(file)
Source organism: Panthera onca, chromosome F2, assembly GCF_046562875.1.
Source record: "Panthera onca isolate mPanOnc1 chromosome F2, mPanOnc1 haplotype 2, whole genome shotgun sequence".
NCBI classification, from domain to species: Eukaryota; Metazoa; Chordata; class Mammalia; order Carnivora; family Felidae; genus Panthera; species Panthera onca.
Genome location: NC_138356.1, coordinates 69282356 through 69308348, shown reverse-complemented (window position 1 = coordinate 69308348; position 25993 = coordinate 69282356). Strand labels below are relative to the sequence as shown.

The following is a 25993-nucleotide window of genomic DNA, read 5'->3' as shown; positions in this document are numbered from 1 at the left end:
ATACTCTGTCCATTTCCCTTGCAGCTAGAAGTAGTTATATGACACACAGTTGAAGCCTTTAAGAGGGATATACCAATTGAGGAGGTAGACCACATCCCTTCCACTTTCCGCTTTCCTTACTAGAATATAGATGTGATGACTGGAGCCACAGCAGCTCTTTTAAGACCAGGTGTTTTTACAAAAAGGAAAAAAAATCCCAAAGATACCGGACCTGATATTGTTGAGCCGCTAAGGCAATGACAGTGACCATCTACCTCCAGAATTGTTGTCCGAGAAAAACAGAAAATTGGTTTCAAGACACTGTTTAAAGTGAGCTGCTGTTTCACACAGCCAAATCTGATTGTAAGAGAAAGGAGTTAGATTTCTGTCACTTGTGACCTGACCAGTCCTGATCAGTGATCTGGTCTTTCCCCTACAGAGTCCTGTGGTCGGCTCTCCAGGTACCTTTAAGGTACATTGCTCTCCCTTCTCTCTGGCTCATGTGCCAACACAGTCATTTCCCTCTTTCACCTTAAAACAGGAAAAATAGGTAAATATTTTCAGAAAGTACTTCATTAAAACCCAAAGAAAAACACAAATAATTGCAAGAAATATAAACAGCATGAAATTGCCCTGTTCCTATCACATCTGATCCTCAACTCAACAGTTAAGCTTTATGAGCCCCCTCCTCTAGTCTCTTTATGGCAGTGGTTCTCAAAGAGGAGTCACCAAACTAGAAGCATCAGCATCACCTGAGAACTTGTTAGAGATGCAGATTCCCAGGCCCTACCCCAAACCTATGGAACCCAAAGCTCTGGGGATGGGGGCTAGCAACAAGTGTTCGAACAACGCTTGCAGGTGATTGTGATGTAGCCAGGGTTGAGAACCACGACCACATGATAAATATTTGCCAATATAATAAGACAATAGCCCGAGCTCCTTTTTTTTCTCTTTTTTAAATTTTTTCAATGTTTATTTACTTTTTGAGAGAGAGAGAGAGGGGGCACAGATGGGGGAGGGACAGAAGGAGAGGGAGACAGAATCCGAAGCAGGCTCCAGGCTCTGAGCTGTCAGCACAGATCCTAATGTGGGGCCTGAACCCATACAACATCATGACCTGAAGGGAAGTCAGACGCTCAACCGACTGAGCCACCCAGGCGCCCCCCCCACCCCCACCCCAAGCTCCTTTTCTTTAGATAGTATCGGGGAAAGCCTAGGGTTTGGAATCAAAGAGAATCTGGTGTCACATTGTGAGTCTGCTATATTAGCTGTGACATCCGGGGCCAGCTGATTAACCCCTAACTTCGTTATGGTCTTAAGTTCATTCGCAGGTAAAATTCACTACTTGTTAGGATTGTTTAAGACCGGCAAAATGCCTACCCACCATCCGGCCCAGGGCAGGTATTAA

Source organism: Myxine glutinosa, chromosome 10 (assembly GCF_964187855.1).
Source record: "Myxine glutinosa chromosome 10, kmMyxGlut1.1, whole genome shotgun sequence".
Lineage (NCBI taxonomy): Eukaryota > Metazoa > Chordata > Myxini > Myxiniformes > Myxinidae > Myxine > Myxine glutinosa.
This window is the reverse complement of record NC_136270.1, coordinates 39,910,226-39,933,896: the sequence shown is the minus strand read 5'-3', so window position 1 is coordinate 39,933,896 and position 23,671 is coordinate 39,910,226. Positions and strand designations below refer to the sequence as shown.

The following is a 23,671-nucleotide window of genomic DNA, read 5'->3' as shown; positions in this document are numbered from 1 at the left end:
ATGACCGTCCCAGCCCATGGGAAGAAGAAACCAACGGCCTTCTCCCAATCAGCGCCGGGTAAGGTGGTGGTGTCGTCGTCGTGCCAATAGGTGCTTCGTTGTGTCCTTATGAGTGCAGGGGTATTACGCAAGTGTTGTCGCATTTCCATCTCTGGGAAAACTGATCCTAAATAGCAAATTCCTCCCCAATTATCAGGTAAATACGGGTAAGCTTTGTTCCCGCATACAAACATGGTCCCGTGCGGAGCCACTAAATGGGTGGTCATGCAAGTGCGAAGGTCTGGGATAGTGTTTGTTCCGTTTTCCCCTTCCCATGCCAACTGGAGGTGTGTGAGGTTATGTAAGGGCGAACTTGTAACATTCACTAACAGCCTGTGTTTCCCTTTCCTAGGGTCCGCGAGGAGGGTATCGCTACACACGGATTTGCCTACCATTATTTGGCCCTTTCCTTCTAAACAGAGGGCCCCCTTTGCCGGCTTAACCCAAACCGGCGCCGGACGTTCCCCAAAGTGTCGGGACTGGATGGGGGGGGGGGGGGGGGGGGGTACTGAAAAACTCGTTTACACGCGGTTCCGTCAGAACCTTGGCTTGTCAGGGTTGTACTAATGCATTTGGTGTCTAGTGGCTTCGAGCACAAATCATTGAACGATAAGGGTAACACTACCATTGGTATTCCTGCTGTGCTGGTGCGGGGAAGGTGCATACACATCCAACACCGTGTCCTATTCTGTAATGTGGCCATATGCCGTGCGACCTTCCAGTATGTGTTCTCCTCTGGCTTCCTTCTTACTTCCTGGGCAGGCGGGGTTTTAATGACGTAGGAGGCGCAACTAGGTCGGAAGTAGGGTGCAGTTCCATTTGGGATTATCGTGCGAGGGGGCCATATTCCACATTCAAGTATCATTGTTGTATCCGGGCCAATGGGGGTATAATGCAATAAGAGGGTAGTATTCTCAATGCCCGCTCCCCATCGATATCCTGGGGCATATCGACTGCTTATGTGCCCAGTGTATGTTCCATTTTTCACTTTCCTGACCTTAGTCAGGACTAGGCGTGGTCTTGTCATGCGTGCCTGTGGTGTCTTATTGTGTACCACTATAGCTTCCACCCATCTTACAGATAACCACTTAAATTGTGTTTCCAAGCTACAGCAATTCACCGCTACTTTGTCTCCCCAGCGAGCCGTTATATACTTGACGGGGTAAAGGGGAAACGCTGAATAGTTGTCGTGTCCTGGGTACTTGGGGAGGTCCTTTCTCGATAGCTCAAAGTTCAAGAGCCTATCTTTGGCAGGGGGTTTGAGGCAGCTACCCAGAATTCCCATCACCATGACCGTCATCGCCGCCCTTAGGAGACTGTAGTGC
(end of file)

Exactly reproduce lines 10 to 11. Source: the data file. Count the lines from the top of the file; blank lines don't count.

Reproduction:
This window is the reverse complement of record NC_136270.1, coordinates 39,910,226-39,933,896: the sequence shown is the minus strand read 5'-3', so window position 1 is coordinate 39,933,896 and position 23,671 is coordinate 39,910,226. Positions and strand designations below refer to the sequence as shown.

The following is a 23,671-nucleotide window of genomic DNA, read 5'->3' as shown; positions in this document are numbered from 1 at the left end: